The process of writing the book Marcel’s Letters: A Font and the Search for One Man’s Fate was easy enough for an introvert. Working alone, on my laptop, was safe and comfortable. The thought of being on live television to promote the book, however, or being interviewed on live radio or standing on a stage in front of hundreds of people was something else. Those things were far, far out of my comfort zone. Just thinking about being so public could make me break out in splotchy red hives. For every one thing that could go right, I imagined ten things that could go wrong and forever live online. Yet, I also knew I had to do this promotional work if I hoped anyone would learn about the book. I needed to jump at every opportunity and throw everything against the wall. So, I embraced the mantra “jump and throw.”
My publicist secured a segment on a local network television station’s morning show the week the book was released. It was an incredible opportunity. In preparation, she suggested I make flash cards and practice succinctly answering questions the co-anchors were likely to ask: Why did you design a font? Who was Marcel? What was in Marcel’s original handwritten letters?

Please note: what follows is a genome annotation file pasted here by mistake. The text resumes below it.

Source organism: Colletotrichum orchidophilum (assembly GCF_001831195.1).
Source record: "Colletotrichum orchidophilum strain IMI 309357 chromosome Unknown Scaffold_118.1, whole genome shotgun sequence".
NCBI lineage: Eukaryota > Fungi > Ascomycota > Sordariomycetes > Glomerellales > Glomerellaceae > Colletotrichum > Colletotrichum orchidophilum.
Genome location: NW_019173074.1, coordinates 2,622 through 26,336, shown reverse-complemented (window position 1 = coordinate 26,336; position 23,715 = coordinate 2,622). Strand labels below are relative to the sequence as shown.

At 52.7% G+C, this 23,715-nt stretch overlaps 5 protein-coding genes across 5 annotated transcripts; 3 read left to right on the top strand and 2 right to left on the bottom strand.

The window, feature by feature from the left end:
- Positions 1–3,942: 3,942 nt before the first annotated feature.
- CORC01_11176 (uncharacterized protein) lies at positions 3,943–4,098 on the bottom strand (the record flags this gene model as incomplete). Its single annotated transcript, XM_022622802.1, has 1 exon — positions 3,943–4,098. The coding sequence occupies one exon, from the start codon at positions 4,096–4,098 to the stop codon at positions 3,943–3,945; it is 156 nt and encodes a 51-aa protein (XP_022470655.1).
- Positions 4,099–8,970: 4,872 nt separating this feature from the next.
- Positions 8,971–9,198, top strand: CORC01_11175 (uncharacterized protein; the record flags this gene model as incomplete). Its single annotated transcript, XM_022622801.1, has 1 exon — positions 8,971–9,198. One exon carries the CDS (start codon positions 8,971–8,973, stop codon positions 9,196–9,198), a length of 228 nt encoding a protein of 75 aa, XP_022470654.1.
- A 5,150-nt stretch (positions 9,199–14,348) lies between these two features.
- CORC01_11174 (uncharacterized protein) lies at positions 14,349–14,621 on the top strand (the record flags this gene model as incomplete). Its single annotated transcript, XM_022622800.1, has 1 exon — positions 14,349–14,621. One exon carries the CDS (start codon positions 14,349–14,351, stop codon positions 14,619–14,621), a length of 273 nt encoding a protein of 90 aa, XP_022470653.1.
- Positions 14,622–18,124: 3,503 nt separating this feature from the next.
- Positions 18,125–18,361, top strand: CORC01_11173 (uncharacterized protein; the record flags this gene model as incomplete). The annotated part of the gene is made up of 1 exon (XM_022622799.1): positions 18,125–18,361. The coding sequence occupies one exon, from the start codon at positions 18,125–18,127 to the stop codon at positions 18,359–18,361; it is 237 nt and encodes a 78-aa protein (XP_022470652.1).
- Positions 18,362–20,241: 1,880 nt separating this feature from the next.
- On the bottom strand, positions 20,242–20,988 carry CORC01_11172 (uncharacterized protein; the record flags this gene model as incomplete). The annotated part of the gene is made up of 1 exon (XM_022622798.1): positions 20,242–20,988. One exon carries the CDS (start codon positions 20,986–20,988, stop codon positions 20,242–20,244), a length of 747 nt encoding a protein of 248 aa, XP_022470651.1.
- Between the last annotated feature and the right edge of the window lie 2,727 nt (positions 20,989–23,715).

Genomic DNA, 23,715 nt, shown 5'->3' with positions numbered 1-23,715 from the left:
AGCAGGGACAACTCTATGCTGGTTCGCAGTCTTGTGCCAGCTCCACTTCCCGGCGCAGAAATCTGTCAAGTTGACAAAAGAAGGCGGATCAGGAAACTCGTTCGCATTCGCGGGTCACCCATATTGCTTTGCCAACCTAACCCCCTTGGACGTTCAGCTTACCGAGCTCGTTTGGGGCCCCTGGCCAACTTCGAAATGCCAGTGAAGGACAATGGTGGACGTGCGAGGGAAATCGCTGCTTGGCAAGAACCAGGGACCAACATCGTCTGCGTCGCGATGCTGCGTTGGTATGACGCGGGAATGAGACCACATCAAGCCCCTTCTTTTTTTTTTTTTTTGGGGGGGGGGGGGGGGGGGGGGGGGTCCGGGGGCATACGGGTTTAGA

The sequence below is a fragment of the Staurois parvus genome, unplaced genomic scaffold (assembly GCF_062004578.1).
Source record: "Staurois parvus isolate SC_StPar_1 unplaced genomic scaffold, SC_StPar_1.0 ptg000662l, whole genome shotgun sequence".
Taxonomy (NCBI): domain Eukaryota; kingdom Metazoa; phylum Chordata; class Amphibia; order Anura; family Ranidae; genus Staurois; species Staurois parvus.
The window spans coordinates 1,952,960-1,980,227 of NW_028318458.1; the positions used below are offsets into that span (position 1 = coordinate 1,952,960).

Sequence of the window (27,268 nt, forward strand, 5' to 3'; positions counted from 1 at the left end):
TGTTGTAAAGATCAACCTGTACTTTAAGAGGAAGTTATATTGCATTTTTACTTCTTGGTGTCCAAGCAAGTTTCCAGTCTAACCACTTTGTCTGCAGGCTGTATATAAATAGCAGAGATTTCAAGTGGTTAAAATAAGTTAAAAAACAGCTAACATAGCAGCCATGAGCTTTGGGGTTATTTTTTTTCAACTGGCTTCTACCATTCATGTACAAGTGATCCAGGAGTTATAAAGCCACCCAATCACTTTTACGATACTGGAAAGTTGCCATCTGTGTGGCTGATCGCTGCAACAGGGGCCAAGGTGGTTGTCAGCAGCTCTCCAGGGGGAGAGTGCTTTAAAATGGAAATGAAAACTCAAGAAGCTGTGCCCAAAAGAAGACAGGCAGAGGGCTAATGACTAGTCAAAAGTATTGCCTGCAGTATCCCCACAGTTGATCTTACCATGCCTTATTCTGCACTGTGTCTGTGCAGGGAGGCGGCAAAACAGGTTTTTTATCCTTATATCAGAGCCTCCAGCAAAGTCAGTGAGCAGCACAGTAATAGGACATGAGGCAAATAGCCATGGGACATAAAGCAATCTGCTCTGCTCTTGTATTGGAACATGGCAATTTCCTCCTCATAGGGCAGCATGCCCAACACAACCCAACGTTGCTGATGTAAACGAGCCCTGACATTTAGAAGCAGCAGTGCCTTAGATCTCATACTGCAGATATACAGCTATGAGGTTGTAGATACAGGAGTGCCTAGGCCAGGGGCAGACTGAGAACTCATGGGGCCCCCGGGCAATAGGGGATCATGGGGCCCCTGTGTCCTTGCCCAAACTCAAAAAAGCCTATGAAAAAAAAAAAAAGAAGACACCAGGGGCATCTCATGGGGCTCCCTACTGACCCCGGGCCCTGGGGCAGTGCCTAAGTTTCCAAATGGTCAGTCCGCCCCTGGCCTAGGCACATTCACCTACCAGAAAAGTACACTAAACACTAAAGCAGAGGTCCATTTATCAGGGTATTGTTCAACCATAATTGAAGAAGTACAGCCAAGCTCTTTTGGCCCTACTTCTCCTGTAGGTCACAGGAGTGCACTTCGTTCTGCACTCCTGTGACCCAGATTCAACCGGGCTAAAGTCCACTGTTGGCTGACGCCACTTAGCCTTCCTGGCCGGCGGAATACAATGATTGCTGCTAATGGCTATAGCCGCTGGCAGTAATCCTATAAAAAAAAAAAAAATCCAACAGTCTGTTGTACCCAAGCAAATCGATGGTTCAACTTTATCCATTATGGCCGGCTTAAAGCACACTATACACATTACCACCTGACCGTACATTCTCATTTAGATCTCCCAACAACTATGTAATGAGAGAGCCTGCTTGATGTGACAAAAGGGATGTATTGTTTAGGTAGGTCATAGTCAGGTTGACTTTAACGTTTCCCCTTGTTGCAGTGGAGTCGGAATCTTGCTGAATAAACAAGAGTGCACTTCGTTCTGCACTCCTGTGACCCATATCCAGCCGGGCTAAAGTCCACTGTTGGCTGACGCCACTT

My Providence! What airy hosts
Turn still thy gilded vanes;
What winds of elf that with grey ghosts
People thine ancient lanes!
Overlooking the RISD Beach. Can you spot the State House?
Knowing the risks, I drank from the mythical fountain.* The legend says: anyone who drinks from it will always return to Providence. Seems more like a self-fulfilling prophecy to me: if you like Providence enough to drink from a magical fountain, you’ll probably keep coming back.
The fountain sits in front of the Providence Athenæum, around the corner from College Street, home to both the Rhode Island School of Design and author H.P. Lovecraft. The deep affection he felt for the city is unmistakable. I remember walking down that same street for the first time, rounding the corner of the quad, and the state house—“a delirious marble dome,” as Lovecraft wrote—loomed into view, towering over the city.
TypeCon2017: Counter! was filled with female faces this year, and I thought that Alphabettes readers would be glad to see some of them.
Faces of 16 of the 35 female presenters at TypeCon2017: Counter! – (top left to bottom right)